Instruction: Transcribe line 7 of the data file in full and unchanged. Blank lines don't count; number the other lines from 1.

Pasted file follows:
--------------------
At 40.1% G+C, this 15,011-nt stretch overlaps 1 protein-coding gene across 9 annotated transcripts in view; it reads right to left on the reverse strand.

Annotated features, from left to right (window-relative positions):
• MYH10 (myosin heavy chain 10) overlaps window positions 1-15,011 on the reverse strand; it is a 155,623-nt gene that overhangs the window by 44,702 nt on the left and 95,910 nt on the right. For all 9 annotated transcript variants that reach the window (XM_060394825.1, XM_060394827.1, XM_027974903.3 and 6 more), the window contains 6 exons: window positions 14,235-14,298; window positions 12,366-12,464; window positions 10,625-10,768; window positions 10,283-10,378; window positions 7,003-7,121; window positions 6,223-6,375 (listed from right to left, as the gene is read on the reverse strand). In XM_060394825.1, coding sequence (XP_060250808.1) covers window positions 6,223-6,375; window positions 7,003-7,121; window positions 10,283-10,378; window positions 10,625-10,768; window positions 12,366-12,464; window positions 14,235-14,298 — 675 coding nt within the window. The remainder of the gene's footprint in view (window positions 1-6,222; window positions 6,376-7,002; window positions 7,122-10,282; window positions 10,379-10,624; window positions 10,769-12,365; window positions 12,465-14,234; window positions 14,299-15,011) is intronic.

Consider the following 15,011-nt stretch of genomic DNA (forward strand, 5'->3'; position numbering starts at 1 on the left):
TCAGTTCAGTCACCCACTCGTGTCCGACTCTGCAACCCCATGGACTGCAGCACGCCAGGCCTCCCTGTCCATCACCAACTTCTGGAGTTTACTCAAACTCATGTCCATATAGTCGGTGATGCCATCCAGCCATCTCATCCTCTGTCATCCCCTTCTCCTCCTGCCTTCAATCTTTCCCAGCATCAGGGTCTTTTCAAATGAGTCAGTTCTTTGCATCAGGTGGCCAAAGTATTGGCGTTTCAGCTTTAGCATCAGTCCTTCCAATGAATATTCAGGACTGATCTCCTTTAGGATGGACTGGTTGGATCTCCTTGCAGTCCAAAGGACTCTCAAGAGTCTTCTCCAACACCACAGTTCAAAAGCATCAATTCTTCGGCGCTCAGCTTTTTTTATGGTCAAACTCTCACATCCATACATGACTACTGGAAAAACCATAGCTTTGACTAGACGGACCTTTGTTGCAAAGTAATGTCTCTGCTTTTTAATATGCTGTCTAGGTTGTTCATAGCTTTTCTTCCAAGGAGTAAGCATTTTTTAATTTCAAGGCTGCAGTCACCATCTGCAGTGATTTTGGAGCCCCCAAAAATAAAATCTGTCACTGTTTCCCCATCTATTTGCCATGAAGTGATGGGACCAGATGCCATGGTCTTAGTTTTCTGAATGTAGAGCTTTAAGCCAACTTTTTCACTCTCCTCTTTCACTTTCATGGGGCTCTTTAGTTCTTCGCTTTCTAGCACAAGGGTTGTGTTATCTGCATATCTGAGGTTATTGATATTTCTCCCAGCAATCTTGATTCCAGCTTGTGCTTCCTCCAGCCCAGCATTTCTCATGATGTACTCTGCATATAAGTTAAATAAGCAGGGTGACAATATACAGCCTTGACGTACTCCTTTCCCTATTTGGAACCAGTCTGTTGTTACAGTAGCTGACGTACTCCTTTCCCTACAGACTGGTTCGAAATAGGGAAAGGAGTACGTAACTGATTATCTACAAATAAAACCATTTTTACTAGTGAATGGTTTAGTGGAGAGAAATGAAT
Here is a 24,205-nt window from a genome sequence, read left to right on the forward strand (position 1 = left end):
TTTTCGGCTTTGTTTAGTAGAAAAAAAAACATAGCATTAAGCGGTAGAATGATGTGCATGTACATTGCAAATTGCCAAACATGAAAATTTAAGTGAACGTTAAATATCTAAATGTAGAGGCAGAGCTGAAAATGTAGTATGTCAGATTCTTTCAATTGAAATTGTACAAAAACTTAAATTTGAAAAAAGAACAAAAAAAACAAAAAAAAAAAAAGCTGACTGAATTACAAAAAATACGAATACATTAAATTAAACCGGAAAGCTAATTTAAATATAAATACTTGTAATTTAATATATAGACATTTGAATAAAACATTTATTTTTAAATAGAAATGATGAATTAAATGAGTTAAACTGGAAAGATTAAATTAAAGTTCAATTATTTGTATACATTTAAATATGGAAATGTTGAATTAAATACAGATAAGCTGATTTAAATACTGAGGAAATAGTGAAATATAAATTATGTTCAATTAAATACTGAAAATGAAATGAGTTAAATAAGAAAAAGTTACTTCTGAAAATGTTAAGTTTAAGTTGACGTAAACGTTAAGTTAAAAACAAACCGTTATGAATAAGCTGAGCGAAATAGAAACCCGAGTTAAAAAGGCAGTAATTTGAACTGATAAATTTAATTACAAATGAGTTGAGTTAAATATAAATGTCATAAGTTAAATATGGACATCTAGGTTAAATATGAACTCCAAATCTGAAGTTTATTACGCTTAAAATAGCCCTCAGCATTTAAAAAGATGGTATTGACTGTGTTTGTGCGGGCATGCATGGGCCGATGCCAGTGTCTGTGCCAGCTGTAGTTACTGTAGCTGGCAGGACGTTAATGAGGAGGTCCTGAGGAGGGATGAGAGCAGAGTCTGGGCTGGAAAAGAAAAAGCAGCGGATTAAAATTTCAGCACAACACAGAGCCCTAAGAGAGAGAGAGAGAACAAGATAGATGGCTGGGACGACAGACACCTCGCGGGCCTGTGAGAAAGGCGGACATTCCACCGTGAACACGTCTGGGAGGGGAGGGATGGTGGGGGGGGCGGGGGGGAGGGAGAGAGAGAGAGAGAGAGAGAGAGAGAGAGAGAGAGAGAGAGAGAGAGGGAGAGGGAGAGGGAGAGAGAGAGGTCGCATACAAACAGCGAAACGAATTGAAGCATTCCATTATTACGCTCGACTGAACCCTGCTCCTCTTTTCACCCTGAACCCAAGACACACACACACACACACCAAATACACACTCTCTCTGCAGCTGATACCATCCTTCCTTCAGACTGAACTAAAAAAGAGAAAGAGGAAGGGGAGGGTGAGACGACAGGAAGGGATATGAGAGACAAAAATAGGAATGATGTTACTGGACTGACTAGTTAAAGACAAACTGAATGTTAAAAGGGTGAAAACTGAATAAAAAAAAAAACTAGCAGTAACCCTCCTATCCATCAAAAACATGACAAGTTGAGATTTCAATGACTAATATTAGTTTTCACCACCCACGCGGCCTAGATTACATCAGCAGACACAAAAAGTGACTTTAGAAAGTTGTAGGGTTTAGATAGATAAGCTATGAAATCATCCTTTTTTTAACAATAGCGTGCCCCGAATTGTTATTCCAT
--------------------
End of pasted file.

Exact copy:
TTTTCGGCTTTGTTTAGTAGAAAAAAAAACATAGCATTAAGCGGTAGAATGATGTGCATGTACATTGCAAATTGCCAAACATGAAAATTTAAGTGAACGTTAAATATCTAAATGTAGAGGCAGAGCTGAAAATGTAGTATGTCAGATTCTTTCAATTGAAATTGTACAAAAACTTAAATTTGAAAAAAGAACAAAAAAAACAAAAAAAAAAAAAGCTGACTGAATTACAAAAAATACGAATACATTAAATTAAACCGGAAAGCTAATTTAAATATAAATACTTGTAATTTAATATATAGACATTTGAATAAAACATTTATTTTTAAATAGAAATGATGAATTAAATGAGTTAAACTGGAAAGATTAAATTAAAGTTCAATTATTTGTATACATTTAAATATGGAAATGTTGAATTAAATACAGATAAGCTGATTTAAATACTGAGGAAATAGTGAAATATAAATTATGTTCAATTAAATACTGAAAATGAAATGAGTTAAATAAGAAAAAGTTACTTCTGAAAATGTTAAGTTTAAGTTGACGTAAACGTTAAGTTAAAAACAAACCGTTATGAATAAGCTGAGCGAAATAGAAACCCGAGTTAAAAAGGCAGTAATTTGAACTGATAAATTTAATTACAAATGAGTTGAGTTAAATATAAATGTCATAAGTTAAATATGGACATCTAGGTTAAATATGAACTCCAAATCTGAAGTTTATTACGCTTAAAATAGCCCTCAGCATTTAAAAAGATGGTATTGACTGTGTTTGTGCGGGCATGCATGGGCCGATGCCAGTGTCTGTGCCAGCTGTAGTTACTGTAGCTGGCAGGACGTTAATGAGGAGGTCCTGAGGAGGGATGAGAGCAGAGTCTGGGCTGGAAAAGAAAAAGCAGCGGATTAAAATTTCAGCACAACACAGAGCCCTAAGAGAGAGAGAGAGAACAAGATAGATGGCTGGGACGACAGACACCTCGCGGGCCTGTGAGAAAGGCGGACATTCCACCGTGAACACGTCTGGGAGGGGAGGGATGGTGGGGGGGGCGGGGGGGAGGGAGAGAGAGAGAGAGAGAGAGAGAGAGAGAGAGAGAGAGAGAGAGAGAGGGAGAGGGAGAGGGAGAGAGAGAGGTCGCATACAAACAGCGAAACGAATTGAAGCATTCCATTATTACGCTCGACTGAACCCTGCTCCTCTTTTCACCCTGAACCCAAGACACACACACACACACACCAAATACACACTCTCTCTGCAGCTGATACCATCCTTCCTTCAGACTGAACTAAAAAAGAGAAAGAGGAAGGGGAGGGTGAGACGACAGGAAGGGATATGAGAGACAAAAATAGGAATGATGTTACTGGACTGACTAGTTAAAGACAAACTGAATGTTAAAAGGGTGAAAACTGAATAAAAAAAAAAACTAGCAGTAACCCTCCTATCCATCAAAAACATGACAAGTTGAGATTTCAATGACTAATATTAGTTTTCACCACCCACGCGGCCTAGATTACATCAGCAGACACAAAAAGTGACTTTAGAAAGTTGTAGGGTTTAGATAGATAAGCTATGAAATCATCCTTTTTTTAACAATAGCGTGCCCCGAATTGTTATTCCAT